A Web Design Team Outing, a Social Media Conference, and a Few Lessons any Company Can Learn From a Road Trip

A few weeks ago the Skytemple Team was invited to attend a social media marketing class put on by the experts at WebMaxed.  Through careful planning, the trip was an enormous success, providing a wealth of information for all of us. From dinner at East by Northeast, an excellent restaurant with roots in modern Chinese cuisine,  to our visit to WebMaxed’s informative presentation, we all benefited from and enjoyed the trip.

Below is a short list of things that we took away from the trip and which any business, web or otherwise, might gain from such an experience.

1. Be Prepared

As with any trip, the planning and execution is tantamount. The planning of a trip, out-of-town or out-of-state, will determine whether the trip succeeds or fails.  Transportation, accommodations if necessary and coordination between team members over times and meeting places are all details that require the kind of agility required in a fast-paced company. The team’s ability to adapt their skills to surprises is indicative of their ability to handle new projects and respond to a world in constant flux.

2. It’s the Journey, Not the Destination

Simply getting out of the office setting is one of the biggest rewards of a road trip. Learning things about who the people you work with is a real eye-opening experience, and being in a car with anyone for a few hours, one can learn a lot.

Long conversations about everything from existentialism, robot-armed projectors, to the future of computers and social media, lead to almost five hours of intense brainstorming and team-building.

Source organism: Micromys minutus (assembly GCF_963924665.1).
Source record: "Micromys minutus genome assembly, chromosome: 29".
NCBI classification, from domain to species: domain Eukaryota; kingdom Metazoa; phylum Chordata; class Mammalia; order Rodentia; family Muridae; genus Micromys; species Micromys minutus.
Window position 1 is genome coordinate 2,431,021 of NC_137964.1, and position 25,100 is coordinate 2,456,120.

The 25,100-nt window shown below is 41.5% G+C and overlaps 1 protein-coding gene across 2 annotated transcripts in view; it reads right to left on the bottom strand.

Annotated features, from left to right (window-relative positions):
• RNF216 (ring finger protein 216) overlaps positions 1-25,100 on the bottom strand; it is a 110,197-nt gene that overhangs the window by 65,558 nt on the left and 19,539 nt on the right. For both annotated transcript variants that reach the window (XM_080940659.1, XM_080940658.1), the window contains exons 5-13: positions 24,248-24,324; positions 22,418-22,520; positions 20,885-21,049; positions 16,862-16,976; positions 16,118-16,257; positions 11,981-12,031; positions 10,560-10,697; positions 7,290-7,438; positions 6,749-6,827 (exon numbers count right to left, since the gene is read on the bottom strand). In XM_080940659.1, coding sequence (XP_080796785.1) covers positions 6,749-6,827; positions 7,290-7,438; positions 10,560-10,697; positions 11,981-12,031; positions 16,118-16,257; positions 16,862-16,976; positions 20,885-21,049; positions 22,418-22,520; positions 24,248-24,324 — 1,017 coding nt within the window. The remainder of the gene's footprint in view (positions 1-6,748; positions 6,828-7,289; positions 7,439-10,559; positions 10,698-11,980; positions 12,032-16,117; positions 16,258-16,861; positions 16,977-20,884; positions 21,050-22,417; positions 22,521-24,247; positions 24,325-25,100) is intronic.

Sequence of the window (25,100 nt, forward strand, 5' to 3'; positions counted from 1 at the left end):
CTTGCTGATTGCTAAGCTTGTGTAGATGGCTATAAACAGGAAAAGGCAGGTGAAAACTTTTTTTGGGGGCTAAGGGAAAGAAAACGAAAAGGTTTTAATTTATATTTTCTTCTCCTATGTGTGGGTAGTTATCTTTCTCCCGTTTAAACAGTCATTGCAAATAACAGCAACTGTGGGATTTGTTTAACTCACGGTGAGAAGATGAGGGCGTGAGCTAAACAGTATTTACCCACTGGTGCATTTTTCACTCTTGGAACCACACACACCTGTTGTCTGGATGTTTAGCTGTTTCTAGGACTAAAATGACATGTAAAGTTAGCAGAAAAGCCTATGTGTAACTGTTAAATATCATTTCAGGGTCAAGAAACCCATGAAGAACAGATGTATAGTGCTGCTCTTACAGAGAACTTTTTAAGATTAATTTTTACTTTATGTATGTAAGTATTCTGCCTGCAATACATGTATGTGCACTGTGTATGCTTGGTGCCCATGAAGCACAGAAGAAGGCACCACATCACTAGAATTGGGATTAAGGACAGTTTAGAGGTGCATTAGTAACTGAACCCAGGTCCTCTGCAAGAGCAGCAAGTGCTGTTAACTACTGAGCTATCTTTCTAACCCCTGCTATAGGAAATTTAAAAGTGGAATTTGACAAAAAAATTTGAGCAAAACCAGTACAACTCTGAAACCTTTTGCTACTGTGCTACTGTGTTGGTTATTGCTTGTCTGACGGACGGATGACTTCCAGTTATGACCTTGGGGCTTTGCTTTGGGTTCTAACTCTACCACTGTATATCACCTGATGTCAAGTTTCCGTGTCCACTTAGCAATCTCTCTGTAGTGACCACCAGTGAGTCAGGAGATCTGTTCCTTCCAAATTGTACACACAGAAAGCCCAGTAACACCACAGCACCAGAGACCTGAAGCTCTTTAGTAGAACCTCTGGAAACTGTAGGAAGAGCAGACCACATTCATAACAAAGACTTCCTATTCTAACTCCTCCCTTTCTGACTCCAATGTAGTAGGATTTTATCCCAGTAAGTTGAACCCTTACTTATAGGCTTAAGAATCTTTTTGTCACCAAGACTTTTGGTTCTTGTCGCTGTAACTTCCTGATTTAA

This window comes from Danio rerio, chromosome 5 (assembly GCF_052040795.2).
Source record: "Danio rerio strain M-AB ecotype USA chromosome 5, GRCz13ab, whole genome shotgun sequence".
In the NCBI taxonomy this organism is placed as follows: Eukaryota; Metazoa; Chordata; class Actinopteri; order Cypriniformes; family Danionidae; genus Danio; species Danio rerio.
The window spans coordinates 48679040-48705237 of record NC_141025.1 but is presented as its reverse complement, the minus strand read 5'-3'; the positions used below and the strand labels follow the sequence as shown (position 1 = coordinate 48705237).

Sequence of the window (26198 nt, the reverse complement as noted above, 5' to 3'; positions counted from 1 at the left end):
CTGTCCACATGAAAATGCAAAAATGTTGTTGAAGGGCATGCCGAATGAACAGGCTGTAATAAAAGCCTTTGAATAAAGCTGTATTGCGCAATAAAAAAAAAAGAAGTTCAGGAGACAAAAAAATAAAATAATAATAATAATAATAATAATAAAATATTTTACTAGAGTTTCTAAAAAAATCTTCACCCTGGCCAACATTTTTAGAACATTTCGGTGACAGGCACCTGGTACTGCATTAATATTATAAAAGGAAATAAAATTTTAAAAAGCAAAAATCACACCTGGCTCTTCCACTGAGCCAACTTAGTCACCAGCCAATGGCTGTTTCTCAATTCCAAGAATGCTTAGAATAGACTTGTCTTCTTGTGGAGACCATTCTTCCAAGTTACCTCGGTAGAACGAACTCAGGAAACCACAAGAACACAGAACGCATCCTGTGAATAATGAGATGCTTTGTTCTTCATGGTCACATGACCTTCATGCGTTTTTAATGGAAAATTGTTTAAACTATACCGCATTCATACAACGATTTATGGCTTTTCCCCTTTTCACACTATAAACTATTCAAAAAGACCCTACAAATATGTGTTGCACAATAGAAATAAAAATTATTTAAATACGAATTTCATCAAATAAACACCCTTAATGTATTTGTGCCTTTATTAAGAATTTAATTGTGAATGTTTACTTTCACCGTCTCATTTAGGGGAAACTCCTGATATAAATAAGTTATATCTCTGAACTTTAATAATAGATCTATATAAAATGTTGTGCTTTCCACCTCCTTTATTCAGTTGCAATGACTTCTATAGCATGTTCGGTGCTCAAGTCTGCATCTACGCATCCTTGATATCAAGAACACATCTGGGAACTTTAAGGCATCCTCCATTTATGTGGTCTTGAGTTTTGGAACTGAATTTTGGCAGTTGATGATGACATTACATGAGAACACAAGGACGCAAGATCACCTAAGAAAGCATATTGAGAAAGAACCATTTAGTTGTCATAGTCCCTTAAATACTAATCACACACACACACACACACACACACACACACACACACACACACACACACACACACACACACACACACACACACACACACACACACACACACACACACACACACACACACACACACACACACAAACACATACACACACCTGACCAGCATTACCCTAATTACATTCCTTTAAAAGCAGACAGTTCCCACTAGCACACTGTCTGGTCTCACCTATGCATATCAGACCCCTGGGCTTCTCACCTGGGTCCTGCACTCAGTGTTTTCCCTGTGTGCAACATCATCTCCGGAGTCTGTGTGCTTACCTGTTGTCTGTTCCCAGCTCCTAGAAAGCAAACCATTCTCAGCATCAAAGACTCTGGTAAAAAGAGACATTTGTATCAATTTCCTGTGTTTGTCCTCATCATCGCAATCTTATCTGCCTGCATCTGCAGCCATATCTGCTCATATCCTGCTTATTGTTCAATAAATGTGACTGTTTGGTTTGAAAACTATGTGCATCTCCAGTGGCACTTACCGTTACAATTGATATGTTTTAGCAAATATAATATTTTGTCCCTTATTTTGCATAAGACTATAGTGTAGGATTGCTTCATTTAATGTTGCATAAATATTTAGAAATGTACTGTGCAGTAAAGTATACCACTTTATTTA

Watching billboards and signs in cities along the trip also gave us a better understanding how regional real-world advertising changes with the landscape.  Simply seeing a new place can inspire a lot of new ideas about how to more effectively design for different regions.

3. A Visit Is Worth A Thousand Words

As I mentioned, we decided a dual-purpose trip was in order. Our dinner at East by Northeast was a lovely excursion in Cambridge, and the food was beautifully presented and delightfully delicious. We learned a lot about who our client was and what their neighborhood was like. We also got to experience first-hand their service and menu, giving us a deeper understanding of both our client and what they do.

Any chance to visit a client or a client’s business in person is a wonderful opportunity to better understand what they need and how you can make what you do relevant to them.

4. You Never Know What You’ll Learn or Who You’ll meet

WebMaxed presented a well-informed look at the history of marketing and it’s evolution towards the word-of-mouth strategy of modern marketing campaigns.  The key to rising above the static lies in the ability to have relevant and honest conversations through social media.  Our hosts began the presentation with an important and compelling argument regarding social media: people trust the words of those that they know. In the old days, before advertising was prince, word of mouth was king.

TV’s once dominated american living rooms, spewing out the exaggerations and outright lies of brands, but as we move further away from tube-fed entertainment, conversation and word of mouth have once again gained strength.  We have not removed the TV from the living room so much as we have moved the living room into the rest of our lives, simultaneously hosting and visiting friends from our mobile devices.

For Skytemple, the presentation was a bonanza of information and ideas.  On top of the excellent information provided by the guys at WebMaxed, hearing other attendees questions during the presentation and listening to and participating in discussions during the break and the Q&A section provided a great depth of perspective on the problems and worries our present and future clients have when going into a meeting to discuss developing an online marketing campaign.

The trip proved to be a real boon for the Skytemple team as it could be for anyone.